With iteration 1.1 this specification grew tolerant of multiple requests via the same connection but the limits of these requests are paltry compared to the demands of today’s applications and websites. Even tacked on and hurried ideas like connection persistence and HTTP pipelining fell short of their goal and gave way to an even more fragmented landscape with counter-solutions like SOAP.

Though we’ve distanced ourselves to a degree from the days of heavy-handed workarounds like SOAP, we nonetheless have been forced as developers to resort ever since to tricks to ensure performance of websites despite working with an odd and insufficient underlying infrastructure.

Things like removing all the spaces from our code, daisy-chaining assets, fusing images together into malformed graphical gollums, or one of many clever ways to “creatively leverage” browser cache or selectively refresh content to avoid the wrath of making additional HTTP requests — all to sidestep the underlying problem of the protocol’s limitations themselves.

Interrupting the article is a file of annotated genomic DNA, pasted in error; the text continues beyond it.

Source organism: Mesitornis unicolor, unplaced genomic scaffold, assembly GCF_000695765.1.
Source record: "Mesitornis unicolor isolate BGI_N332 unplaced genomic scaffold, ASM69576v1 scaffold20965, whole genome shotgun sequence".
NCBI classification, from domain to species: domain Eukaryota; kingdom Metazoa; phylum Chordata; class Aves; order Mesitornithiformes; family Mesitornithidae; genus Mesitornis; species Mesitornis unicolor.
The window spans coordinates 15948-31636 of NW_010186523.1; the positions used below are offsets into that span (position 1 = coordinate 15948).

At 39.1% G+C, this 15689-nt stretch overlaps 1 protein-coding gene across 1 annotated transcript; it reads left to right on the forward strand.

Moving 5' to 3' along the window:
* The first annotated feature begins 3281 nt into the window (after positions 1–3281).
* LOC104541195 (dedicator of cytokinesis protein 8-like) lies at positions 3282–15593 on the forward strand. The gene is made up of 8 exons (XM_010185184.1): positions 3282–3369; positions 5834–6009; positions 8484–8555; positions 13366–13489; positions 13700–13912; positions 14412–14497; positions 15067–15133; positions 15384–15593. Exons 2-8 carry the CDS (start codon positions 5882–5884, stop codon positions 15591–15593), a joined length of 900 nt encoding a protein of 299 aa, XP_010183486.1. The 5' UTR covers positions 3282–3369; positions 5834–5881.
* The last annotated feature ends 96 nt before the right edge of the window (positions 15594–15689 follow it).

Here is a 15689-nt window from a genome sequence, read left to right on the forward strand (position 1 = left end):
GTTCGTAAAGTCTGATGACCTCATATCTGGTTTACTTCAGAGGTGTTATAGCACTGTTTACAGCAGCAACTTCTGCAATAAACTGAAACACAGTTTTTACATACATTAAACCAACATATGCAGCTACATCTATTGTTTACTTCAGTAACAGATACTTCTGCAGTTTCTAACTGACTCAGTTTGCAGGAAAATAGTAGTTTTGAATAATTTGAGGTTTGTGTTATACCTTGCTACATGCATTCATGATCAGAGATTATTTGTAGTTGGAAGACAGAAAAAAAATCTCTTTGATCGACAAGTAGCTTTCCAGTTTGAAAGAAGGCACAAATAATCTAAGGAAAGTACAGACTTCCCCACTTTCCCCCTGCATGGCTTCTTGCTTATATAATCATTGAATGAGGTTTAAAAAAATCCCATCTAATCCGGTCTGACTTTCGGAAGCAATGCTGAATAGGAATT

The quest for performance has taken the development community so far that some have pushed for a resurgence of static site generators to get away from relying on server architecture entirely. Opponents have argued this could hurt the progress of the Open Source Software community and almost anyone would agree that widespread adoption of this practice would render the web feeble. Performant, but feeble.

The irony is that our workarounds have only been distractions from the underlying problem in the very architecture that undergirds web development as a whole.

Time to Get Out of the Weeds

Returning to the restaurant analogy, the way HTTP 1.1 handles requests in chunks would be tantamount to your waiter coming to your table to take your order then returning 20 minutes later to take the order of your significant other, then twenty minutes later to ask if you wanted anything to drink…

It’s no surprise that this absent minded waiter has difficulty in a number of other areas as well since he never writes anything down and instead relies on a pneumonic device involving state capitols.

“You have a mole on your earlobe that looks like Lansing Michigan, Michigan is blistering so you…ordered…CHICKEN PARM!”